4 Steps Of Managing Employee DeparturesPublié le 14 May 2021
Learn and follow 4 steps of managing employee departures to help ensure that when an employee chooses to leave that the process is as smooth and efficient as possible for the entire workplace.
When one person starts a new job role, there is a good chance that it means another person has left that role. As people grow and develop on their own professional paths, it can mean that eventually they will choose to leave their job role and pursue a new opportunity that they feel is right for their careers. Other times, personal changes have to be made for less pleasant reasons, either related to performance or personal behaviour.
Regardless of the reasons behind an employee departure, there is a chance it could cause major disruption to the work environment if it is not managed correctly. One an employee has given notice and submitted their official letter of resignation, it is up to managers to take a leading role in the process.
4 Steps Of Managing Employee Departures
- Remember It’s Part Of The Process
- Ask Important Questions
- Communicate Clearly
- Manage The Transition
Remember It’s Part Of The Process
Employers are often concerned about their recruiting and hiring processes. Recruiting the most qualified job candidates takes effort, and the entire process must be continuously examined and improved upon in order to reflect the current realities of the job market. The process of welcoming new employees is called onboarding, the reverse process of successfully dealing with the departure of employees has been called offboarding.
It might sound counterproductive, but supporting employees when they choose to leave a company is also part of the overall recruitment and hiring process. This is because your employees are the best ambassadors for your company. Even as they move into a new job, they will still be able to speak to your company culture and work environment, so all the better to ensure that they continue to feel supported. This will help to establish a strong reputation for a company through positive word of mouth, which plays a major role in attracting the most qualified job applicants to available positions.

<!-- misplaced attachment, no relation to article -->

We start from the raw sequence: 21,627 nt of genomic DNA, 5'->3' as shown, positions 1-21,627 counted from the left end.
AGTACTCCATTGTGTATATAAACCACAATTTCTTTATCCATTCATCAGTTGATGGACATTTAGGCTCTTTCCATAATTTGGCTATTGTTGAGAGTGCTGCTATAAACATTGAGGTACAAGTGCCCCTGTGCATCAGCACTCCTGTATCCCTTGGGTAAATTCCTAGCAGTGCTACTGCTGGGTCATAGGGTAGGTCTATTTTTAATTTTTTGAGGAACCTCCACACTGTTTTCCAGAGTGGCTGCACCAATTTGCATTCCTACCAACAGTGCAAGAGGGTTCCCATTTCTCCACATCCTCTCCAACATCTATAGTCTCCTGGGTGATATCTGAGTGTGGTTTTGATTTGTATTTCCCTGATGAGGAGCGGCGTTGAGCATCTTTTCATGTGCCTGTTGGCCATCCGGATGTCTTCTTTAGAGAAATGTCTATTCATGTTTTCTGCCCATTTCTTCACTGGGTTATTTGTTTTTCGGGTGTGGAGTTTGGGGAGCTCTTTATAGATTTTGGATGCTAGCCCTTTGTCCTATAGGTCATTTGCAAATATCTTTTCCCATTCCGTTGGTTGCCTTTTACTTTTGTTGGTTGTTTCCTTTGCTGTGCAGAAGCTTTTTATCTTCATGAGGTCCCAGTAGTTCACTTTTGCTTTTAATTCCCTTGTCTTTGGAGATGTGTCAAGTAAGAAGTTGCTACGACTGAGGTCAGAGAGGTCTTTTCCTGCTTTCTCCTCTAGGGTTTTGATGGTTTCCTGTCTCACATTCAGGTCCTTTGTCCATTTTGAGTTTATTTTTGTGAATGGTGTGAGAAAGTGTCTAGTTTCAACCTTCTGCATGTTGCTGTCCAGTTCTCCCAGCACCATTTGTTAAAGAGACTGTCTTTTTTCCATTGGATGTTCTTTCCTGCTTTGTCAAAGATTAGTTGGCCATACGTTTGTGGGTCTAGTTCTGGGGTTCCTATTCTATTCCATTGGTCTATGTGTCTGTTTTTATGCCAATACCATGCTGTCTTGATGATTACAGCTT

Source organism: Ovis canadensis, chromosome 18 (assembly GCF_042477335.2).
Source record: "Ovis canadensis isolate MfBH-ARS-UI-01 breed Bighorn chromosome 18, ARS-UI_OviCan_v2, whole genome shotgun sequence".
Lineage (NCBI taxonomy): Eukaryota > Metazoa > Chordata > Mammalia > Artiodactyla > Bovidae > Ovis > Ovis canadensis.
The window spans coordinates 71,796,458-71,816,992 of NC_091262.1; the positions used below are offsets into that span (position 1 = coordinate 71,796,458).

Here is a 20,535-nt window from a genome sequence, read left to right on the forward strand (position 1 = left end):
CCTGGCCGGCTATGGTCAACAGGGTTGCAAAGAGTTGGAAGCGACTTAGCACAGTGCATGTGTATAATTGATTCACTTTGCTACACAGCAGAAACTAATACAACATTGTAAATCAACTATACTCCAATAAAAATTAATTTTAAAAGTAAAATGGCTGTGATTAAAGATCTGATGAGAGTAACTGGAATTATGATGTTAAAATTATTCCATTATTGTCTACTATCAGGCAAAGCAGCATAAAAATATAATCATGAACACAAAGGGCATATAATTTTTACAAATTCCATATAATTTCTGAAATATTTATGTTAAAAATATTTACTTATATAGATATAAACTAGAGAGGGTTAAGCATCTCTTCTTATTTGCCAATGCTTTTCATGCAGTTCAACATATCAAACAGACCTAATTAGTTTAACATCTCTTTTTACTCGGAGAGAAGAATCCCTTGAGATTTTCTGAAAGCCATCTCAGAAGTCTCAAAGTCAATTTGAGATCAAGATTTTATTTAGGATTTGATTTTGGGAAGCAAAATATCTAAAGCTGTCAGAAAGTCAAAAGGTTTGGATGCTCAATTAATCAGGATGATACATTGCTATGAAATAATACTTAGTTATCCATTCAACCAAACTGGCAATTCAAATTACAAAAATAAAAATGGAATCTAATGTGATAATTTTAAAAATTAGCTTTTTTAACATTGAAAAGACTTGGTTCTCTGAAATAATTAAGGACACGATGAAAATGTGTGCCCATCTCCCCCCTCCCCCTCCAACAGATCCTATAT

Ask Important Questions
Understanding the reasons and motivations behind a decision is one of the key parts of successfully managing employee departures. Once being informed of an employee’s decision to leave their job role, it’s important to learn what reasons for their choice. The best way to do this in a professional manner is to schedule an exit interview. This is a meeting between the departing employee and supervisors, HR managers and other members of the management team. The goal is to have a frank and open discussion regarding an employee’s time at the company and why they have chosen to continue their career elsewhere.
Here are few basic questions to ask:
- Why did you decide to leave the job?
- Were you unhappy during your time here?
- Did you feel you had room for career advancement?
- Did you have disagreements with managers or colleagues?
- What would you change about the way the company is run?
- Are you feeling work-related burnout?
Gathering this information will help managers gain a better understanding of the workflow and work environment of the company, and be more able to identify areas that need to be addressed and improved. Making changes to the workplace and adapting as necessary creates a happier work environment and helps to earn the trust of employees.